Debate over forced jabs

Mec bars unvaccinated employees

George Jobe

The Malawi Electoral Commission (Mec) has stopped employees who are not vaccinated against Covid from going to the office, The Daily Times understands.

Mec has 257 members of staff.

The commission has advised unvaccinated workers to stay home and go to the office only after vaccination.


“These staff [members] will report to the office when they have received vaccination. If not, then they will continue working from home,” said Mec Director of Communications Sangwani Mwafulirwa Monday.

He said the decision had been made in the best interest of the employees because there are “many benefits” of getting vaccinated.

The electoral body has disclosed that, last month, it registered 13 cases of Covid even though no one was hospitalised.


It is not the first time for an institution to urge unvaccinated employees to stay home. In May this year, a leading hospitality institution indicated in a memo to employees that, considering the nature of the industry, where physical contact is the order of the day, workers who would not get inoculated risked not being allowed to work in a physical setup.

According to the alleged memo, those not vaccinated pose a big risk to fellow staff, guests and other clients.

“Any person who cannot be vaccinated on the advice of a doctor must provide a written proof from government authorised doctor and beyond this date (May 24 2021) no one will be allowed to work without the vaccination certificate,” the memo reads.

However, Health Minister Khumbize Kandodo Chiponda indicated in May that people were expected to take Oxford AstraZeneca and other Covid vaccines out of their own volition but Malawi Congress of Trade Unions General Secretary Denis Kalekeni observed at the time that companies had put in place measures to sustain their businesses.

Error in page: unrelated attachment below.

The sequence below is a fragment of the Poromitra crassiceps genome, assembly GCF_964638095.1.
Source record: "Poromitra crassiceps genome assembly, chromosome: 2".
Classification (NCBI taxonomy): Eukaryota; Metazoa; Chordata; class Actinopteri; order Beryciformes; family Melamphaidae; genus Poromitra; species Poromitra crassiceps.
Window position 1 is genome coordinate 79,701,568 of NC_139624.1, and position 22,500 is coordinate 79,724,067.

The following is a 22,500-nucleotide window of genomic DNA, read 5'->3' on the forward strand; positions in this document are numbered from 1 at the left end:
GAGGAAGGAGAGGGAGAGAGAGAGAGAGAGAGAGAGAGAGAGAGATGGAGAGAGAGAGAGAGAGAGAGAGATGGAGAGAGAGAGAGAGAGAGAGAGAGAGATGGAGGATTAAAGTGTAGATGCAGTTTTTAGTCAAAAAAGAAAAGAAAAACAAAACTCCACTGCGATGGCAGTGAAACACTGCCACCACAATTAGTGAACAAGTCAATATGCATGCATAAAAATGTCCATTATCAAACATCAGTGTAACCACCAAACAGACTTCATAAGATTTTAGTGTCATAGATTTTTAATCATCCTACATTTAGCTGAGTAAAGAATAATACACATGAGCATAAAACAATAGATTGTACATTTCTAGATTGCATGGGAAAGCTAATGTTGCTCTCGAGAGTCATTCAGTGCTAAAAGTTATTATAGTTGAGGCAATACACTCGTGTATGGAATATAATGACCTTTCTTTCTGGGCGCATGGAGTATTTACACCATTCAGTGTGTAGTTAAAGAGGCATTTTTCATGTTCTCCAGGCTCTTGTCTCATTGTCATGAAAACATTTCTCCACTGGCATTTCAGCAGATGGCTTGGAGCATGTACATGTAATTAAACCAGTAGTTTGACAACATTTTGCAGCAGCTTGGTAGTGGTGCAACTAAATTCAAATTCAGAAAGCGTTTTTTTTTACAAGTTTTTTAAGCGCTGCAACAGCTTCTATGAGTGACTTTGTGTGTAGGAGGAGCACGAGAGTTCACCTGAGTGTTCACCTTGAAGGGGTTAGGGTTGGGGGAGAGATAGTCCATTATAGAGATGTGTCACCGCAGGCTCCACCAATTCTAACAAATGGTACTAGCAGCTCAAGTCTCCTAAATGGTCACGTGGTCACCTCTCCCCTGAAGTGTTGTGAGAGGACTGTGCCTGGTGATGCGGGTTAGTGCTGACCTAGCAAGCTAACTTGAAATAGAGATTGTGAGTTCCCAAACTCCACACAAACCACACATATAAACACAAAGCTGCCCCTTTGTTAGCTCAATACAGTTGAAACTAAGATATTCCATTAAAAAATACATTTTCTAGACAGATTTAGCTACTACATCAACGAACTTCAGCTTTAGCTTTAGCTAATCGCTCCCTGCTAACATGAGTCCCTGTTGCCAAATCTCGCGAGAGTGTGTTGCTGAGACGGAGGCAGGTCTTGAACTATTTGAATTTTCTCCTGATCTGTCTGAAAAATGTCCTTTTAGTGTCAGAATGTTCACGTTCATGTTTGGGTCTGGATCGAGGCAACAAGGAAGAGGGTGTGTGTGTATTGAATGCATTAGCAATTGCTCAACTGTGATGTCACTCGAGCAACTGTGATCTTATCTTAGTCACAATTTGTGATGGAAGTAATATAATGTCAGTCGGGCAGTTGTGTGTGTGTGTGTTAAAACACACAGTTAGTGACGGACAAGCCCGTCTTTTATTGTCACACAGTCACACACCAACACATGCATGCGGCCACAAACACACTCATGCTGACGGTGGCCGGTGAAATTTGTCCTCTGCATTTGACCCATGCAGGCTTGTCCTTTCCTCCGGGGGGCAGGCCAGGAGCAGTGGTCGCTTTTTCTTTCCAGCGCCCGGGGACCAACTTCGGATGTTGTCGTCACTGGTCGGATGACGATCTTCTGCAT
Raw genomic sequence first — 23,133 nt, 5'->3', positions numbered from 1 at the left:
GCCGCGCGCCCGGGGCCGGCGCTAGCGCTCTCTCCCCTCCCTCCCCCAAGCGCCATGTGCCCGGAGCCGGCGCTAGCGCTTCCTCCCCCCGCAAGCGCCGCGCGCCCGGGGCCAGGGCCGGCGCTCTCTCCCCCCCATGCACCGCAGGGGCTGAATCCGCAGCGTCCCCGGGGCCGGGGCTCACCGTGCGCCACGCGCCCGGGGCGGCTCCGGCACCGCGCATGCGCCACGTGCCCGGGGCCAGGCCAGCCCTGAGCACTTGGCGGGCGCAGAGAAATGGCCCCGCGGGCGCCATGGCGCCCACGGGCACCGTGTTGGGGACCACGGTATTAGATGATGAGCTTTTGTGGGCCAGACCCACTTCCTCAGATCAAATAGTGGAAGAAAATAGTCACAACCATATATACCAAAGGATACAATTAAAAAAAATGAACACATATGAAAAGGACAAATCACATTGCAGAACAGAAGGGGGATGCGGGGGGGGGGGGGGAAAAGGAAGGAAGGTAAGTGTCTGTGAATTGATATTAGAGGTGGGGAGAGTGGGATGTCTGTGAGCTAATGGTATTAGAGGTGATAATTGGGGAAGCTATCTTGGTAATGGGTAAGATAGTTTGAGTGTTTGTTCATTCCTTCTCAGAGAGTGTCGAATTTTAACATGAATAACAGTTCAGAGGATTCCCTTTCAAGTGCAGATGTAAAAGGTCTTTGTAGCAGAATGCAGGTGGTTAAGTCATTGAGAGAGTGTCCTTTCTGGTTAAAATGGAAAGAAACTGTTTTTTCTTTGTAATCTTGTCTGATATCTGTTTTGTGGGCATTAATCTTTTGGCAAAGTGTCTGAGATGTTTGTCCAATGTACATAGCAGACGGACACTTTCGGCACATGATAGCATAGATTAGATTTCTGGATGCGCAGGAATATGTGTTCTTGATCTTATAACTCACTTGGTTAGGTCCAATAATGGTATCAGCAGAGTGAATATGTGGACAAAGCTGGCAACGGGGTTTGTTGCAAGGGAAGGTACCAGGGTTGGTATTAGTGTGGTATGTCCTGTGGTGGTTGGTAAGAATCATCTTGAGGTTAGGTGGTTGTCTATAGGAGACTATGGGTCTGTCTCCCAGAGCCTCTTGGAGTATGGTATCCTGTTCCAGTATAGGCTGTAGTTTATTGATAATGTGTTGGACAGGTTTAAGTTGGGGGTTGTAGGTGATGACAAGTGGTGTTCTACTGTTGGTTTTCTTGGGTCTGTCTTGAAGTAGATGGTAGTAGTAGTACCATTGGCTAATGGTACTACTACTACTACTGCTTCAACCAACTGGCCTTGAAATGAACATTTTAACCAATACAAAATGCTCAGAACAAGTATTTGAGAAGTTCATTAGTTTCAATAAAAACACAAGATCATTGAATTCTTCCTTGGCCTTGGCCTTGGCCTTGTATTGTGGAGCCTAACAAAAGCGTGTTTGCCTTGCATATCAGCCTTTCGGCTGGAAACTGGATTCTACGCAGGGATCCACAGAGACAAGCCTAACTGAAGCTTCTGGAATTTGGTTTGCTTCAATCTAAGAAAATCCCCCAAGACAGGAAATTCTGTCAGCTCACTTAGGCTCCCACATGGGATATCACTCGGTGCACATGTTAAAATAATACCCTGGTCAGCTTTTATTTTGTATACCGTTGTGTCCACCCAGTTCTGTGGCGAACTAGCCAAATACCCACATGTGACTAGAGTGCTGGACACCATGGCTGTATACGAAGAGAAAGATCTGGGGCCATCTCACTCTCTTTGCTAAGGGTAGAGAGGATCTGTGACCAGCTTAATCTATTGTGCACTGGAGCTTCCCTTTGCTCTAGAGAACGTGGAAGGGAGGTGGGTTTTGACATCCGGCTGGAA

“Businesses have suffered a lot due to Covid and any employer will employ mechanisms of ensuring that the working environment is favourable and is not posing a threat to others and one of such issues is to ensure that every worker at those premises is fully protected,” he said.

The AstraZeneca vaccine does not prevent a person from contracting or spreading the virus but reduces the risk of being hospitalised.

Meanwhile, Malawi Health Equity Network (MHEN) Chairperson George Jobe has condemned Mec’s decision.

“Vaccination is by choice,” Jobe said.

He pointed out that the country was coming from a background where people linked the Covid vaccination exercise to religious issues.

“As such, what the public institution has done to come out and try to force everyone to get vaccinated may cause confusion and affect the vaccination programme. As such, that [the position] has to be rethought,” Jobe said.

The issue of forced vaccines has spurred debate, including in the United Kingdom, where the Oxford-AstraZeneca vaccine was first made, with some vegans said to be opposed to the idea of vaccination.

Malawi is expected to receive 302,400 doses of Johnson & Johnson (J&J) Covid vaccine on August 6 as the country continues to vaccinate people against coronavirus.

Kandodo Chiponda has indicated that the vaccines would be available in all vaccination sites by Monday, August 9.

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